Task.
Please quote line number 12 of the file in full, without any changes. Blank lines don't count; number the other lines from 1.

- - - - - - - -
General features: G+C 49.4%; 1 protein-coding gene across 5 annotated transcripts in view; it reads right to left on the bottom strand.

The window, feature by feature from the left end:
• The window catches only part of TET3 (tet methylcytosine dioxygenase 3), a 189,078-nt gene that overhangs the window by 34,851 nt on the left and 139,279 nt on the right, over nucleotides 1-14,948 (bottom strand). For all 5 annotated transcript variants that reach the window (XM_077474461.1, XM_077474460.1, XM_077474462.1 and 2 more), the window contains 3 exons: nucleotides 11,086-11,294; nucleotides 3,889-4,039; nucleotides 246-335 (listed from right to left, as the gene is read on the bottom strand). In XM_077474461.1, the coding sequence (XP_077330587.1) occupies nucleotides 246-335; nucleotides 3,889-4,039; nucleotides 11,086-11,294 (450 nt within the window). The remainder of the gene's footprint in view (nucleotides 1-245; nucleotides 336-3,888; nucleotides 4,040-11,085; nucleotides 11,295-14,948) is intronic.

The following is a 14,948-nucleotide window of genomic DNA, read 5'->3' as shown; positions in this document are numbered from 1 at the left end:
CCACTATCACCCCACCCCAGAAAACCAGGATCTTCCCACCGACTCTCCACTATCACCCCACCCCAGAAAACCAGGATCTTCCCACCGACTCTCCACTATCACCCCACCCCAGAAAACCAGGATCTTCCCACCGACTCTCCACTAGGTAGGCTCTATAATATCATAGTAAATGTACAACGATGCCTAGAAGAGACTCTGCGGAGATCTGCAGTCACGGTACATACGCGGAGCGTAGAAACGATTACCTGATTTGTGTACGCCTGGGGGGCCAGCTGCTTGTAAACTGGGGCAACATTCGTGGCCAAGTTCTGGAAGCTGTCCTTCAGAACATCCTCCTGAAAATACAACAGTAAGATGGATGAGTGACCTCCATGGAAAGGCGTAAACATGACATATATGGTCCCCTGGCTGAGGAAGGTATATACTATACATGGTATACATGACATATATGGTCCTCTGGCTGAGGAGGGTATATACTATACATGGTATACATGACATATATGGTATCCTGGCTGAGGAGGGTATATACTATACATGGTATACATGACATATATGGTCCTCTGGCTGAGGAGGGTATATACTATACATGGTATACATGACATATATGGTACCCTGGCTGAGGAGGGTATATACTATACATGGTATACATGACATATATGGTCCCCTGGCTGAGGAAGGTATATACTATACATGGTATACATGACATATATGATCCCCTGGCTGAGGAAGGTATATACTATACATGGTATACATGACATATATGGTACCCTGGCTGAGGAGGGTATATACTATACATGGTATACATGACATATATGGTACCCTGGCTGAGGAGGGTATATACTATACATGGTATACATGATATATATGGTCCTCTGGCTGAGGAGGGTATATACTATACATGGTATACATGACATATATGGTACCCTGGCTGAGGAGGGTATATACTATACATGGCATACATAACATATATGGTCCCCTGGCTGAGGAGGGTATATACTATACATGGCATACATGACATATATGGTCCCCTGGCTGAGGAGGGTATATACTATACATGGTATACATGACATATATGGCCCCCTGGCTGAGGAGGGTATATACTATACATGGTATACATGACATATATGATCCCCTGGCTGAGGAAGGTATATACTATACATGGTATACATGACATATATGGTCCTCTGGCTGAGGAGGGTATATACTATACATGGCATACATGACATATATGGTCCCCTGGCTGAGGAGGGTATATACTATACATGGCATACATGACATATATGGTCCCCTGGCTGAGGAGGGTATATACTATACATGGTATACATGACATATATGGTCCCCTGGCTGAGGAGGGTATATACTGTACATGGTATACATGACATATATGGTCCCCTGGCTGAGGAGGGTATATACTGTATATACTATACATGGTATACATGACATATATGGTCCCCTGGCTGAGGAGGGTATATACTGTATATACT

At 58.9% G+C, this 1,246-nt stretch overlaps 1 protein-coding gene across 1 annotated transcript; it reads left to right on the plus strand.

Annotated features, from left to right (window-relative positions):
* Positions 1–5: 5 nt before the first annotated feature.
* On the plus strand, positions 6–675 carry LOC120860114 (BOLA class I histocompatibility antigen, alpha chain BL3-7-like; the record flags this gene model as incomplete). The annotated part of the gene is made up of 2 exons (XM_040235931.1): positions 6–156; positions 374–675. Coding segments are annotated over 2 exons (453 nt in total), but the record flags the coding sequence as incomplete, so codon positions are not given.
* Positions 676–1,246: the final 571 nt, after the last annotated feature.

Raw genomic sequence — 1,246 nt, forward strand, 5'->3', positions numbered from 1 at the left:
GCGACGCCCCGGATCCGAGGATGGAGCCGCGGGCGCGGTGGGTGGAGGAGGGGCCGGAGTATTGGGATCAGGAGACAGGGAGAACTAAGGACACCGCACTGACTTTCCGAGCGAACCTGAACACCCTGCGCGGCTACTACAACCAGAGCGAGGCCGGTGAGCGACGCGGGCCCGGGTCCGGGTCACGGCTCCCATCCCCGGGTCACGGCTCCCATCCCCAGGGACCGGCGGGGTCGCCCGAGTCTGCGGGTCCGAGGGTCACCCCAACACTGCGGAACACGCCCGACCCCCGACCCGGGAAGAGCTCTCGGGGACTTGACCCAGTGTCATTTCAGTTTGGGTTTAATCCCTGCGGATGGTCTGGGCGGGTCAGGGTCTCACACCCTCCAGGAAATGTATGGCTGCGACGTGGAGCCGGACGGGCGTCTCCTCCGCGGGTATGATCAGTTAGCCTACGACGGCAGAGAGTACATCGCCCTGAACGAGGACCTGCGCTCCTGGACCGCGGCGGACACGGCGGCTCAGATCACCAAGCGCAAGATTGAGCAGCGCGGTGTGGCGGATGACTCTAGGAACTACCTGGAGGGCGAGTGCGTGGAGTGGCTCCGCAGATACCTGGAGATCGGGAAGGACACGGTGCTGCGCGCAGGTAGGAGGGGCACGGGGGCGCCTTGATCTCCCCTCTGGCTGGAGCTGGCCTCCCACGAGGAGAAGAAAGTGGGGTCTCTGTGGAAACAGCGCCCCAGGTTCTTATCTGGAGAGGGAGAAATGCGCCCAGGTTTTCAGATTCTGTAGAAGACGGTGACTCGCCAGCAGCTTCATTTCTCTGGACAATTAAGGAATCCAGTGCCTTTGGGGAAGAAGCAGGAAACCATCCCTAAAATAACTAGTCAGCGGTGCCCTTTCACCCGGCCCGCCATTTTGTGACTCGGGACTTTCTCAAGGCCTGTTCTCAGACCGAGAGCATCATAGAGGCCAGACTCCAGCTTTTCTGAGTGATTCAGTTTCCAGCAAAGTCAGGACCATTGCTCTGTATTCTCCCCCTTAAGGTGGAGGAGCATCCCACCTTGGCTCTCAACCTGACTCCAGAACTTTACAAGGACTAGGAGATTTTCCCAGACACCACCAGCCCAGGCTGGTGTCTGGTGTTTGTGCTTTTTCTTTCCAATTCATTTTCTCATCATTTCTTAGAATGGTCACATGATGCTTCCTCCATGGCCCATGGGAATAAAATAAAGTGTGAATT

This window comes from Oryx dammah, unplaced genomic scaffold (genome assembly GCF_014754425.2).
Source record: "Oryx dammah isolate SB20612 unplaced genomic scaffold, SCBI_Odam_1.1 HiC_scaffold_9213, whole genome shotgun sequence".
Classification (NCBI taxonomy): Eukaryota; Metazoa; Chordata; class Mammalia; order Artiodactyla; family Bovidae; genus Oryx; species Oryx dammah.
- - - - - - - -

GCGACGCCCCGGATCCGAGGATGGAGCCGCGGGCGCGGTGGGTGGAGGAGGGGCCGGAGTATTGGGATCAGGAGACAGGGAGAACTAAGGACACCGCACTGACTTTCCGAGCGAACCTGAACACCCTGCGCGGCTACTACAACCAGAGCGAGGCCGGTGAGCGACGCGGGCCCGGGTCCGGGTCACGGCTCCCATCCCCGGGTCACGGCTCCCATCCCCAGGGACCGGCGGGGTCGCCCGAGTCTGCGGGTCCGAGGGTCACCCCAACACTGCGGAACACGCCCGACCCCCGACCCGGGAAGAGCTCTCGGGGACTTGACCCAGTGTCATTTCAGTTTGGGTTTAATCCCTGCGGATGGTCTGGGCGGGTCAGGGTCTCACACCCTCCAGGAAATGTATGGCTGCGACGTGGAGCCGGACGGGCGTCTCCTCCGCGGGTATGATCAGTTAGCCTACGACGGCAGAGAGTACATCGCCCTGAACGAGGACCTGCGCTCCTGGACCGCGGCGGACACGGCGGCTCAGATCACCAAGCGCAAGATTGAGCAGCGCGGTGTGGCGGATGACTCTAGGAACTACCTGGAGGGCGAGTGCGTGGAGTGGCTCCGCAGATACCTGGAGATCGGGAAGGACACGGTGCTGCGCGCAGGTAGGAGGGGCACGGGGGCGCCTTGATCTCCCCTCTGGCTGGAGCTGGCCTCCCACGAGGAGAAGAAAGTGGGGTCTCTGTGGAAACAGCGCCCCAGGTTCTTATCTGGAGAGGGAGAAATGCGCCCAGGTTTTCAGATTCTGTAGAAGACGGTGACTCGCCAGCAGCTTCATTTCTCTGGACAATTAAGGAATCCAGTGCCTTTGGGGAAGAAGCAGGAAACCATCCCTAAAATAACTAGTCAGCGGTGCCCTTTCACCCGGCCCGCCATTTTGTGACTCGGGACTTTCTCAAGGCCTGTTCTCAGACCGAGAGCATCATAGAGGCCAGACTCCAGCTTTTCTGAGTGATTCAGTTTCCAGCAAAGTCAGGACCATTGCTCTGTATTCTCCCCCTTAAGGTGGAGGAGCATCCCACCTTGGCTCTCAACCTGACTCCAGAACTTTACAAGGACTAGGAGATTTTCCCAGACACCACCAGCCCAGGCTGGTGTCTGGTGTTTGTGCTTTTTCTTTCCAATTCATTTTCTCATCATTTCTTAGAATGGTCACATGATGCTTCCTCCATGGCCCATGGGAATAAAATAAAGTGTGAATT